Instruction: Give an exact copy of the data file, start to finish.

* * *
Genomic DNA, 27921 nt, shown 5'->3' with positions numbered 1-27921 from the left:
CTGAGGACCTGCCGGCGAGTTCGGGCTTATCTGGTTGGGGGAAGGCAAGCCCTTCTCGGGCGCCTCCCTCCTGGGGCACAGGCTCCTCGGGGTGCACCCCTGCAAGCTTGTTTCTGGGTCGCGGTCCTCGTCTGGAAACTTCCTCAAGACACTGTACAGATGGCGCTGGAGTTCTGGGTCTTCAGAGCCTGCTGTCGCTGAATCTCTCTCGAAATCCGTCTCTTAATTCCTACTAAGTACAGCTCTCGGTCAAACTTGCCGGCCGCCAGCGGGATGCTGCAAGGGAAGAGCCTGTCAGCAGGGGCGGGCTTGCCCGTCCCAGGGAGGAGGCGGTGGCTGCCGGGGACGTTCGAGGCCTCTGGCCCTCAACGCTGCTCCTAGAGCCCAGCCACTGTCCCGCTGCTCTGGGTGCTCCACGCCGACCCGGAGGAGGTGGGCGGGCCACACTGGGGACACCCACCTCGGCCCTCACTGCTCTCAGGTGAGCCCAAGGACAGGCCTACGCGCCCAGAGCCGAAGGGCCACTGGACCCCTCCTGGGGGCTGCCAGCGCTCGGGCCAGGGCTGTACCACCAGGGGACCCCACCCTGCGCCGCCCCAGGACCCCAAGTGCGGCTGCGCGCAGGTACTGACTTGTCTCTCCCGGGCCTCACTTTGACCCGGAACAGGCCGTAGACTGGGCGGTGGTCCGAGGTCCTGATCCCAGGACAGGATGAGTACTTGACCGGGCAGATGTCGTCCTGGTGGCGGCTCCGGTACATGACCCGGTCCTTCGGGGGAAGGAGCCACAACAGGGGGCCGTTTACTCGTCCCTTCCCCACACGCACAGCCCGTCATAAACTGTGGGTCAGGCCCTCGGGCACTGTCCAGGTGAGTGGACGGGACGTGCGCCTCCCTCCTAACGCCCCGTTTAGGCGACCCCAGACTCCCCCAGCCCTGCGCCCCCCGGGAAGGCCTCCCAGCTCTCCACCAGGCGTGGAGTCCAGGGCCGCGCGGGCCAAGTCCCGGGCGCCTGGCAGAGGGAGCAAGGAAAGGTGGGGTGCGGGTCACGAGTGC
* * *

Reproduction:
Genomic DNA, 27921 nt, shown 5'->3' with positions numbered 1-27921 from the left:
CTGAGGACCTGCCGGCGAGTTCGGGCTTATCTGGTTGGGGGAAGGCAAGCCCTTCTCGGGCGCCTCCCTCCTGGGGCACAGGCTCCTCGGGGTGCACCCCTGCAAGCTTGTTTCTGGGTCGCGGTCCTCGTCTGGAAACTTCCTCAAGACACTGTACAGATGGCGCTGGAGTTCTGGGTCTTCAGAGCCTGCTGTCGCTGAATCTCTCTCGAAATCCGTCTCTTAATTCCTACTAAGTACAGCTCTCGGTCAAACTTGCCGGCCGCCAGCGGGATGCTGCAAGGGAAGAGCCTGTCAGCAGGGGCGGGCTTGCCCGTCCCAGGGAGGAGGCGGTGGCTGCCGGGGACGTTCGAGGCCTCTGGCCCTCAACGCTGCTCCTAGAGCCCAGCCACTGTCCCGCTGCTCTGGGTGCTCCACGCCGACCCGGAGGAGGTGGGCGGGCCACACTGGGGACACCCACCTCGGCCCTCACTGCTCTCAGGTGAGCCCAAGGACAGGCCTACGCGCCCAGAGCCGAAGGGCCACTGGACCCCTCCTGGGGGCTGCCAGCGCTCGGGCCAGGGCTGTACCACCAGGGGACCCCACCCTGCGCCGCCCCAGGACCCCAAGTGCGGCTGCGCGCAGGTACTGACTTGTCTCTCCCGGGCCTCACTTTGACCCGGAACAGGCCGTAGACTGGGCGGTGGTCCGAGGTCCTGATCCCAGGACAGGATGAGTACTTGACCGGGCAGATGTCGTCCTGGTGGCGGCTCCGGTACATGACCCGGTCCTTCGGGGGAAGGAGCCACAACAGGGGGCCGTTTACTCGTCCCTTCCCCACACGCACAGCCCGTCATAAACTGTGGGTCAGGCCCTCGGGCACTGTCCAGGTGAGTGGACGGGACGTGCGCCTCCCTCCTAACGCCCCGTTTAGGCGACCCCAGACTCCCCCAGCCCTGCGCCCCCCGGGAAGGCCTCCCAGCTCTCCACCAGGCGTGGAGTCCAGGGCCGCGCGGGCCAAGTCCCGGGCGCCTGGCAGAGGGAGCAAGGAAAGGTGGGGTGCGGGTCACGAGTGC